CMU research on Thai herb-derived drugs to prevent stroke

27 May 2022

Corporate Communication and Alumni Relations Center (CCARC)

Stroke is the no 1 leading cause of death in Thailand. According to the Department of Disease Control, 13.7 million people worldwide, a quarter of which were over 25 years old, suffered from this disease in the previous year, which led to 5.5 million deaths. In Thailand, the total number of deaths from stroke in 2019 was 34,728 – 20,034 were male and 14,694 were female (Public Health Statistics AD 2019). Recognising the gravity of the situation, CMU and the Northern Science Park (NSP) joined forces to research herbs with properties to prevent and treat stroke in the elderly, while also sending scholars to help with the development of healthcare innovation using raw materials found locally.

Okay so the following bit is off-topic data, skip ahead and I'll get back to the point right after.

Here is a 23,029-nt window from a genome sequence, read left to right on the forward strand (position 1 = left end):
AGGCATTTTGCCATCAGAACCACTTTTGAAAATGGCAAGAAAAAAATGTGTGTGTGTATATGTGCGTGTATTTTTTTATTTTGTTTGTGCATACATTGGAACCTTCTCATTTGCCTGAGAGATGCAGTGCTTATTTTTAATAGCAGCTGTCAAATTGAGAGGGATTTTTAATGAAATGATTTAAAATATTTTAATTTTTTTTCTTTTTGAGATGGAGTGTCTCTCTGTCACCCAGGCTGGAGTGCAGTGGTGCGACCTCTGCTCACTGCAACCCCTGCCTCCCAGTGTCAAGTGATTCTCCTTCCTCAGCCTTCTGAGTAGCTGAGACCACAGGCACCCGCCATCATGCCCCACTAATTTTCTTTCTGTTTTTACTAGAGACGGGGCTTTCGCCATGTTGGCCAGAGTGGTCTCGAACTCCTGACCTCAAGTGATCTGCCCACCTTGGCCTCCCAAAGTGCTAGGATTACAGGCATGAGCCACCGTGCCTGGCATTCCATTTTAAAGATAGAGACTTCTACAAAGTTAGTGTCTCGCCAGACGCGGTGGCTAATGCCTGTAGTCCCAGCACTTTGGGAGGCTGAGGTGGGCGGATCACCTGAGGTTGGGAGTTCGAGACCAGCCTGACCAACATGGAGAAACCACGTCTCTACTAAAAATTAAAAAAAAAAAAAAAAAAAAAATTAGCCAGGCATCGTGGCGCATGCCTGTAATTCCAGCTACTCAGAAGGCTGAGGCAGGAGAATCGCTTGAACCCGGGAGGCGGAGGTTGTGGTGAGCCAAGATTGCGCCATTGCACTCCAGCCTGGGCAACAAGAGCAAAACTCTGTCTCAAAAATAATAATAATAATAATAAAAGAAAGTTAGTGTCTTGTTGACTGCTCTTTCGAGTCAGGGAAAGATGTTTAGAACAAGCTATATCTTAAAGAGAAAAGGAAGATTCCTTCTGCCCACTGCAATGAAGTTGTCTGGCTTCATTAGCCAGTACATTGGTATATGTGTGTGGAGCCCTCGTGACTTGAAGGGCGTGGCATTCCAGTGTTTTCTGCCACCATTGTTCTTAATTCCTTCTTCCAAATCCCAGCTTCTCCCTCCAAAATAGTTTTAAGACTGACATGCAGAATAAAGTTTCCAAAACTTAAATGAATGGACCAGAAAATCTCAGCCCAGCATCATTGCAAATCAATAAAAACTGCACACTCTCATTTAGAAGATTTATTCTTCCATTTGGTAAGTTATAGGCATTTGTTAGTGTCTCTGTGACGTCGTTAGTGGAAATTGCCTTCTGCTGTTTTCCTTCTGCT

For this reason, CMU Faculty of Medicine has now put more focus on health research, especially Thai herbs. It is found that ginger, jujube and wood ear mushroom contain antioxidant and anti-inflammatory compounds that could potentially help with stroke treatment. Gingerol, found in ginger, can help improve circulation and reduce clotting. If their in-vivo studies prove to be successful, the next phase will be drug development. With NSP’s extensive knowledge in science and resources for product processing, we may see many more local herb-derived drugs that treat severe illnesses, which would reduce imports of expensive drugs in the future. This effort will also address the issue of overproduction.

CMU strives to increase recognition of Thai herbs on the international stage by producing research and quality products to push educational and medical capacity limits, and at the same time promote applications of knowledge both for purposes of treatment and knowledge integration for the community. Our commitment is in line with societal needs, the BCG model and the university’s Proactive Strategy on Food, Health and Elderly Care, which would ultimately lead to excellence and sustainable development.